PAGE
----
DUBAI (Reuters) - Low cost airline FlyDubai is talking to Boeing (BA.N) about aircraft delivery after delays due to a strike at the U.S. planemaker’s factories, but still aims to begin operating in the second quarter, its chief executive said on Wednesday.
“Now the Boeing strike is over — our first aircraft was supposed to be delivered by April, and we were going to begin about two weeks after — we’re talking to Boeing to understand the delay,” Ghaith al-Ghaith told the Reuters Middle East Investment Summit.
Boeing resolved a 58-day machinists’ strike on Saturday that had halted work on planes at the firm’s Seattle-area plants.
The government-owned budget carrier ordered 54 Boeing single-aisle 737 aircraft in a deal worth around $4 billion in November. It ordered 50 of the planes from Boeing and four from leasing company Babcock & Brown BNB.AX.
The airline, which state-owned Emirates airline EMAIR.UL said it would help set up, had planned for five airplanes to be delivered in the first financial year.
FlyDubai plans to still launch operations by the second quarter of 2009 and target a “handful” of destinations in its first year as it taps growing demand for travel in the region, Ghaith said.
“As far as we are concerned, we’re planning to start the airline as we had intended,” Ghaith said.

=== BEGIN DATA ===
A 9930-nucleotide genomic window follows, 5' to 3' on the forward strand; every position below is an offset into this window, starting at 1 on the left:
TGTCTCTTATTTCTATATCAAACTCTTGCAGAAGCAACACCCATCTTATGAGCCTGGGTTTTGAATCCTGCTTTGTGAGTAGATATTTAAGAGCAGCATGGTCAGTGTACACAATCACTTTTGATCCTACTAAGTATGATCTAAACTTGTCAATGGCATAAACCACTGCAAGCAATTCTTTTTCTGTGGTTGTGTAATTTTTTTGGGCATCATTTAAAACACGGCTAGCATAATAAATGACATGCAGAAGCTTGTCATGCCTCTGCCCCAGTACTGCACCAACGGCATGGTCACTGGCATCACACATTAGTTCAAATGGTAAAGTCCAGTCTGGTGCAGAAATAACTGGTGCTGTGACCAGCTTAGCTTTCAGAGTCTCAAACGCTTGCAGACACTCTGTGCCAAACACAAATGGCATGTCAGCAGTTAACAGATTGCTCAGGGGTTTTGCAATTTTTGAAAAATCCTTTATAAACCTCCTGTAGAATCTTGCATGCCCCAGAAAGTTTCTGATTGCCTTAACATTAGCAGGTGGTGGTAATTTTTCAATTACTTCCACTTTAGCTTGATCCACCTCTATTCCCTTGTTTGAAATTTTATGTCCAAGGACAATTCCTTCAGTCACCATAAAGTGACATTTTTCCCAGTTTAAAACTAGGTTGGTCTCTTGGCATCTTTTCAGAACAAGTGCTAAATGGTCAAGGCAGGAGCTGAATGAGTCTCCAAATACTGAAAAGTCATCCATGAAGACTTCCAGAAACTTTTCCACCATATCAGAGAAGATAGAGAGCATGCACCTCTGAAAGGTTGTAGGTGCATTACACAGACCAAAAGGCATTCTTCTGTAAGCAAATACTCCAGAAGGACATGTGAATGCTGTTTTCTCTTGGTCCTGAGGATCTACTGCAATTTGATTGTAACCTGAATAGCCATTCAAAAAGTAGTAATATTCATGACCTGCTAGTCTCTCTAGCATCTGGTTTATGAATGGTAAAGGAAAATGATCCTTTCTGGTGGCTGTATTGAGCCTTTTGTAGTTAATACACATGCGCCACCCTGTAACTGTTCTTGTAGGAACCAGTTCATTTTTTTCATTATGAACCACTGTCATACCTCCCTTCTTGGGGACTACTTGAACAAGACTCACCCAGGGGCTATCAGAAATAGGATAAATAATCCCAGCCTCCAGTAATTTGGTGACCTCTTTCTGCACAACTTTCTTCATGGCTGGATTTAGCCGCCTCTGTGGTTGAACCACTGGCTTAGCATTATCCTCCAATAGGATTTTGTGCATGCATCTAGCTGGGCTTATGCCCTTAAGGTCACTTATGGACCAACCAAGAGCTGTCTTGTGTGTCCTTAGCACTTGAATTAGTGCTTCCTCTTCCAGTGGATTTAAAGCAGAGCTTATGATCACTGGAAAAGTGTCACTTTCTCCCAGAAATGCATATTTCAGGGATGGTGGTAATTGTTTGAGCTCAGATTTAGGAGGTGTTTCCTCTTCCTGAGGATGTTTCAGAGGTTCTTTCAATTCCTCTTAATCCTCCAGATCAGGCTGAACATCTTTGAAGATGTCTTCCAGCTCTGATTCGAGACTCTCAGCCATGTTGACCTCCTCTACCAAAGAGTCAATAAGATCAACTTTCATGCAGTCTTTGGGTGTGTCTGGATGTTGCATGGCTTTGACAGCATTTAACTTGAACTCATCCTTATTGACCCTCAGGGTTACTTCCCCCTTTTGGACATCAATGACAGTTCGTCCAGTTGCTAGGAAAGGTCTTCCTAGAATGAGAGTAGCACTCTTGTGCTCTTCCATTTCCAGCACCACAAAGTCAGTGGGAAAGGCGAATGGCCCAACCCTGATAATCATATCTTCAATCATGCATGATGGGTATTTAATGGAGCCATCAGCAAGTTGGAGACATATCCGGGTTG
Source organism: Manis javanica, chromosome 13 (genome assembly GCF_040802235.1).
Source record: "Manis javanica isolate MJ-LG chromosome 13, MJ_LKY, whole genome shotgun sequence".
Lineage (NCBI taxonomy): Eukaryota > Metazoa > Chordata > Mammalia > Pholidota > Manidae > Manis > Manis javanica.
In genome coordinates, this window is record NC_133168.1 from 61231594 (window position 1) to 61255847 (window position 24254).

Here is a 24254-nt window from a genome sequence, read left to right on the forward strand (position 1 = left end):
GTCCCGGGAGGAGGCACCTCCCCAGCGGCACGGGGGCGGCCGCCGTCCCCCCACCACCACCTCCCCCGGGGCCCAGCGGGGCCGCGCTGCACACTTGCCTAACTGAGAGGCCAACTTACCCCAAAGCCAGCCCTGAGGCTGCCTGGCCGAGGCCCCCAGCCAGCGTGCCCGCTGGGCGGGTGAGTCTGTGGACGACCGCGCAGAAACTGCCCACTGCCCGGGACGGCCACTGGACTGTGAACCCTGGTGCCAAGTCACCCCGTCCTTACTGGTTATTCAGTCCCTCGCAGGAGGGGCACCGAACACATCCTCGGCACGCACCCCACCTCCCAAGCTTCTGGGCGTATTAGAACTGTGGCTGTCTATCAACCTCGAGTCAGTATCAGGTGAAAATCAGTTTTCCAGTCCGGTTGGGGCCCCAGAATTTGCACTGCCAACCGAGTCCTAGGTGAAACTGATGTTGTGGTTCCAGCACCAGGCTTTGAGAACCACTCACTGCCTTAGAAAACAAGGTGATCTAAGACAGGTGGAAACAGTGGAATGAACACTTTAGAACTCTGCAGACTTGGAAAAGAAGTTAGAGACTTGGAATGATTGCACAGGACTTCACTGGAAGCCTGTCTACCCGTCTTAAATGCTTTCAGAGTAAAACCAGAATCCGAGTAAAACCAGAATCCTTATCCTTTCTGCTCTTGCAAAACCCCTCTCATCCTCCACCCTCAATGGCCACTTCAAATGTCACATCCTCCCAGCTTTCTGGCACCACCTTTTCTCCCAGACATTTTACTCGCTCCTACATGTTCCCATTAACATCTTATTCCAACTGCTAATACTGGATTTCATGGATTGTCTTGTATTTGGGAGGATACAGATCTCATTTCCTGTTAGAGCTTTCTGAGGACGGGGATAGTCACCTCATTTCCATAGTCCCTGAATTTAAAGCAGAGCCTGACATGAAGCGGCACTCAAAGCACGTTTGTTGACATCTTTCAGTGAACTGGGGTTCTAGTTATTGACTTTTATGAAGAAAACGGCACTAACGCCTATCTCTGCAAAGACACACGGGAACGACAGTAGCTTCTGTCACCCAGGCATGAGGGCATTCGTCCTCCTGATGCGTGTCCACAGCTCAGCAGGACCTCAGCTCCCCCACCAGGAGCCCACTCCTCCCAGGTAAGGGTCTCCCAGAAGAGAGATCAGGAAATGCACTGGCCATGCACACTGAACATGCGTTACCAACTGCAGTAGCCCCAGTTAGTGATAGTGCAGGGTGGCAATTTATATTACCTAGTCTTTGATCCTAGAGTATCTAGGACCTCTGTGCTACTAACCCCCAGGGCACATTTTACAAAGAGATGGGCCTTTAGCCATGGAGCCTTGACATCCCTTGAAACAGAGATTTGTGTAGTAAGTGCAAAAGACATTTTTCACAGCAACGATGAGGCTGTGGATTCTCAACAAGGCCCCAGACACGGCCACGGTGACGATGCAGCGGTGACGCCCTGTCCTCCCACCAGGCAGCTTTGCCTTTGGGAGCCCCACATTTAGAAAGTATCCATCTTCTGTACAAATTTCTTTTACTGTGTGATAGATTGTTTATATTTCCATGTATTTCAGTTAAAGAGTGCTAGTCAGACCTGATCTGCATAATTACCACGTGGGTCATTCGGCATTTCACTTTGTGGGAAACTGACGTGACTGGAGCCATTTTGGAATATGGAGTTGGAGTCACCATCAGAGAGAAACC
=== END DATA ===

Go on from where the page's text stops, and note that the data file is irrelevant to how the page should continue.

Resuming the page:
“There’s definitely a pent (up) demand in this part of the world,” he said adding FlyDubai would look at a catchment area of four hours with focus on India, Pakistan, Eastern Europe and Africa.
“We have a study that says there are about 70 destinations where we believe there is sufficient business in our five-year plan,” Ghaith said, declining to give further details about planned destinations.
The new carrier is the fifth in the region that is low-cost and will compete with Sharjah, United Arab Emirates-based Air Arabia AIRA.DU and Kuwait’s Jazeera Airways (JAZK.KW), which also operates out of Dubai.
“We haven’t really seen the light as far as open skies is concerned, but we believe the tide is changing, there will be more openings as far as the air politics is concerned,” Ghaith said.
Gulf Arab airlines have been buying billions of dollars worth of aircraft, banking on their geographical position amidst Europe, East Asia and Africa to trumpet the region as a hub for international passenger traffic.
Airlines have also benefited from a more than 50 percent decline in oil prices since it hit an all-time high of $147 in July.
“When we planned our business plan, we had oil over $100. We believe the reduction in the base price will be very good for our business,” Ghaith said.
Additional reporting by Thomas Atkins, Jason Benham and Amran Abocar; Editing by Hans Peters